Between The Devil & The Deep Blue Sea Review

artist: Black Stone Cherry date: 08/26/2011 category: compact discs
Black Stone Cherry: Between The Devil & The Deep Blue Sea
Released: May 31, 2011
Genre: Hard Rock, Post-Grunge, Southern Rock, Country Rock
Label: Roadrunner
Number Of Tracks: 12
This album is basically BSC trying to be Nickelback, which they're not. They are a southern rock band, and they should go back to that style. BSC as a radio band just isn't their niche.
 Sound: 7
 Lyrics: 7
 Overall Impression: 7
 Overall rating:
 7.8 
 Reviewer rating:
 7 
 Users rating:
 8.5 
 Votes:
 16 
 Views:
 1,176 
review (1) 11 comments vote for this album:
overall: 7
Between The Devil & The Deep Blue Sea Reviewed by: Battman1993, on august 26, 2011
1 of 1 people found this review helpful

Sound: Kentucky southern rock band Black Stone Cherry released their 3rd album, "Between The Devil & The Deep Blue Sea". The band worked with modern rock super-producer Howard Benson for the first time, and you can immediately tell that BSC are trying to break into the mainstream on this album. That being said, they haven't abandoned their southern rock sound completely. What they have done is streamline it. The first single, "White Trash Millionaire", sounds like an 80's hair metal leftover. It isn't a bad song by any means, but it's a bit weird for BSC. This song does sound tailor-made for a stripclub, as does "Let Me See You Shake". Elsewhere, we find traces of their southern rock foundation on "Blame It On The Boom Boom", and an absolutely STELLAR cover of the Marshall Tucker Band classice "Can't You See" (the best song on the album by FAR). The things that really irritates me are the noticeable absence of many memorable leads from guitarist Ben Wells, and the LOUD mixing of the drums and bass. They overpower the guitars in points. // 7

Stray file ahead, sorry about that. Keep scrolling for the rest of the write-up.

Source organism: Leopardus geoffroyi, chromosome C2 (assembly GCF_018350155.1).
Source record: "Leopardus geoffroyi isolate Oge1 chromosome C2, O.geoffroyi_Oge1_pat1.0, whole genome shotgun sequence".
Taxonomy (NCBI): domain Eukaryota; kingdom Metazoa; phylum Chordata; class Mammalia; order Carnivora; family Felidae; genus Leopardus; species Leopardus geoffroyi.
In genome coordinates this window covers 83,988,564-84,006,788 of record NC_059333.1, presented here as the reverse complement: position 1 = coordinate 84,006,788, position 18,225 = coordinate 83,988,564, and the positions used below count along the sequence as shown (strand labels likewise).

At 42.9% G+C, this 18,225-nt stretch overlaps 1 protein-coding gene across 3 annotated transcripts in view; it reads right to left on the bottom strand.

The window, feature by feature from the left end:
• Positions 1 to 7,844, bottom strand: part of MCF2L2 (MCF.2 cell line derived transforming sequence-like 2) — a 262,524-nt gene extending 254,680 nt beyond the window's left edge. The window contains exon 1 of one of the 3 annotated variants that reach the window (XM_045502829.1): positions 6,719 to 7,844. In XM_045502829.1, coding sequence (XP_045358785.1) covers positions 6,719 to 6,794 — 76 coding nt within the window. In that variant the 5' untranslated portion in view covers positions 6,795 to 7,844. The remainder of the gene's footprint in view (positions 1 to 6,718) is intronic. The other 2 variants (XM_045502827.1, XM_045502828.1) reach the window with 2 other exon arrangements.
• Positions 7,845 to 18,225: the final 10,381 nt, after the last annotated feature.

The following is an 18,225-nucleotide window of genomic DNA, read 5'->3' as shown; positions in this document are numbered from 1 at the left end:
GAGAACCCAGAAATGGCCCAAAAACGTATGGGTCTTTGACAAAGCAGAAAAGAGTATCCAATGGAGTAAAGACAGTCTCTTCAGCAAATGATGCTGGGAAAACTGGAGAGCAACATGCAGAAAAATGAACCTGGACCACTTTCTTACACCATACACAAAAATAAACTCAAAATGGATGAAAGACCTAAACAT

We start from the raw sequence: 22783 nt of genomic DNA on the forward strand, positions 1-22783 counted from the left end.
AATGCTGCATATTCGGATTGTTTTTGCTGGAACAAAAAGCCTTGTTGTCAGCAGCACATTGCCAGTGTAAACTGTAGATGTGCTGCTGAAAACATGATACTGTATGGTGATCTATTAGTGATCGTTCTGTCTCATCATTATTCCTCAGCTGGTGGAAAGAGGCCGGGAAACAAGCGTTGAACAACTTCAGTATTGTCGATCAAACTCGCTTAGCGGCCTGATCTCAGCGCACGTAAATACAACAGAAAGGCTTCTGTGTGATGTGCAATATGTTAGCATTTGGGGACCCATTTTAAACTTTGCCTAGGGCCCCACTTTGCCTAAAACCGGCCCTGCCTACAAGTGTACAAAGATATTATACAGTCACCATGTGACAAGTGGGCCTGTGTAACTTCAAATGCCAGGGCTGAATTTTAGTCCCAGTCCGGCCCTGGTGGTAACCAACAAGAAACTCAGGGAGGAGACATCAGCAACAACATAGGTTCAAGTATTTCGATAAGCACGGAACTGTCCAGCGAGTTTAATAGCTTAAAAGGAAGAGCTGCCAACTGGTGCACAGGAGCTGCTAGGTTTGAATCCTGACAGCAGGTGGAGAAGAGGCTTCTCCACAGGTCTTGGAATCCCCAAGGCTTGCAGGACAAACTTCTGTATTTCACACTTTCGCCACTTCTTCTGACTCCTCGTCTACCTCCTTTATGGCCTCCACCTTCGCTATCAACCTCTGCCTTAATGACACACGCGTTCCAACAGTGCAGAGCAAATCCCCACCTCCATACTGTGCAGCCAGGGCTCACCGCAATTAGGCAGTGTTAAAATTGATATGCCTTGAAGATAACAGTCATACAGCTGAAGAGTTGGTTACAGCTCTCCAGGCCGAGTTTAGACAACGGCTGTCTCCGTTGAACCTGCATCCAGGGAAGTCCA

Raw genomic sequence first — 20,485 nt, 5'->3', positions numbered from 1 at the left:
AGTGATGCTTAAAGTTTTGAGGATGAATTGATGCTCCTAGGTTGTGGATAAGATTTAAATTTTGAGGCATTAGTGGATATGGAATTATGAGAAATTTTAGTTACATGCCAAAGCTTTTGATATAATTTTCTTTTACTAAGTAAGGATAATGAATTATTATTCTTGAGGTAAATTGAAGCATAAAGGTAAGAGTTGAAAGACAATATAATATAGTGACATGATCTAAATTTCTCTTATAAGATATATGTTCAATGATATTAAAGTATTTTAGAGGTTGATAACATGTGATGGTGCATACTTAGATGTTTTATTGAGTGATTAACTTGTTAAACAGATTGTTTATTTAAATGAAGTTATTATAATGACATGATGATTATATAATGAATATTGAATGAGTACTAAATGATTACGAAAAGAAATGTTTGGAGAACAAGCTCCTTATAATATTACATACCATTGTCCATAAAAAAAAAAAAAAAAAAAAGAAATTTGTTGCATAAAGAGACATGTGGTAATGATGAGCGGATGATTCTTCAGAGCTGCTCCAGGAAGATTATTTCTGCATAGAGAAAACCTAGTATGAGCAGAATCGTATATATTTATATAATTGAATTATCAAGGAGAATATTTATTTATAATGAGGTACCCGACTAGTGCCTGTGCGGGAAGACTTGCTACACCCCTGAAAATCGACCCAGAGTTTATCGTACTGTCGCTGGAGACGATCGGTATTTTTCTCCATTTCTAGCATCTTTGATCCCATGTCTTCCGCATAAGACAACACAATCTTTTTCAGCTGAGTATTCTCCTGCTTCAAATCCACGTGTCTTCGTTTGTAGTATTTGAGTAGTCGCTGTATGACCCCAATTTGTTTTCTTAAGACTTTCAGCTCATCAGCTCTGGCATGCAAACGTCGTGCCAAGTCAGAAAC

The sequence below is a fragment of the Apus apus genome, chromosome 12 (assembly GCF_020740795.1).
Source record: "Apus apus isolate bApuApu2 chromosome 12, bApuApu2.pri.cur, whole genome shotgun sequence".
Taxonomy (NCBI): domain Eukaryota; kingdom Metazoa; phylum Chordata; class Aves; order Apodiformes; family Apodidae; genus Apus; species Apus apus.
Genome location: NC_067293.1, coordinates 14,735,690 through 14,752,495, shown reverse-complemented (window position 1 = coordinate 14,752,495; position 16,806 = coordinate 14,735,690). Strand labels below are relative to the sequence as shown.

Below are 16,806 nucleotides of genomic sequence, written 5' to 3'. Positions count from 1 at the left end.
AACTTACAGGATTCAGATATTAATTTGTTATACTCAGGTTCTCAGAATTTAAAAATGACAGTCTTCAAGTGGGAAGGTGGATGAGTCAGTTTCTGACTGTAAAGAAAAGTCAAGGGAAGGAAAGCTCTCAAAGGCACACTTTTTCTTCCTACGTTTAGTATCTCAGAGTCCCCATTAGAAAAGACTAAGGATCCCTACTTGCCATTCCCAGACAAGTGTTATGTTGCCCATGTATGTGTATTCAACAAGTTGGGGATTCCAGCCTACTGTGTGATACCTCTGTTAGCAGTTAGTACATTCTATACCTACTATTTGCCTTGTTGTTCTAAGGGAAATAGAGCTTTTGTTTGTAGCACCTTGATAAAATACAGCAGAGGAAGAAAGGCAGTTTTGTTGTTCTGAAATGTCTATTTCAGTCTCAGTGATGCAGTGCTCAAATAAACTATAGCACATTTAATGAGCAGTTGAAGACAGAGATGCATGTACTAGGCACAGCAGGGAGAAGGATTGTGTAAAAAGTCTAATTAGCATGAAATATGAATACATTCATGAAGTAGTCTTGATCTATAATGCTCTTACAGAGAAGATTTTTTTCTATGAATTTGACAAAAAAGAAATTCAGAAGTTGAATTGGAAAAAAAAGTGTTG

Lyrics: Chris Robinson (not to be confused with the dude from Black Crowes) turns in a stellar vocal performance as usual. He is IMO one of the best rock singers around. However, his lyrics took a step down from the interesting stories from the first two albums. On this one, I believe Benson contributed to the lyrics on a couple songs as they're about sex ("Blame It On The Boom Boom", "Let Me See You Shake"). However, we still have traces of their storytelling in "Like I Roll", "White Trash Millionaire", and "Killing Floor". The most interesting songs lyrically are "Such A Shame", which is about abuse of women, and "Change", which seems to be a shot at Barack Obama. // 7

Overall Impression: I don't like this album as much as the first two. I think they tried too hard to be a radio band on "Between The Devil & The Deep Blue Sea" by working with Howard Benson. I think some BSC fans wil embrace it, but others will shun it. I personally think it's pretty good, but it's definitely the worst of BSC three albums (And they're ALL good). This album is basically BSC trying to be Nickelback, which they're not. They are a southern rock band, and they should go back to that style. BSC as a radio band just isn't their niche. That being said, it is better than a lot of the crap that will be released in rock this year. The best songs are definitely "Can't You See" and "Killing Floor". I don't love this album, but I don't hate it other than the sometimes overpowering drums & bass. I'd buy it again if it were stolen or if I lost it, but I wouldn't run out right again to replace it. // 7

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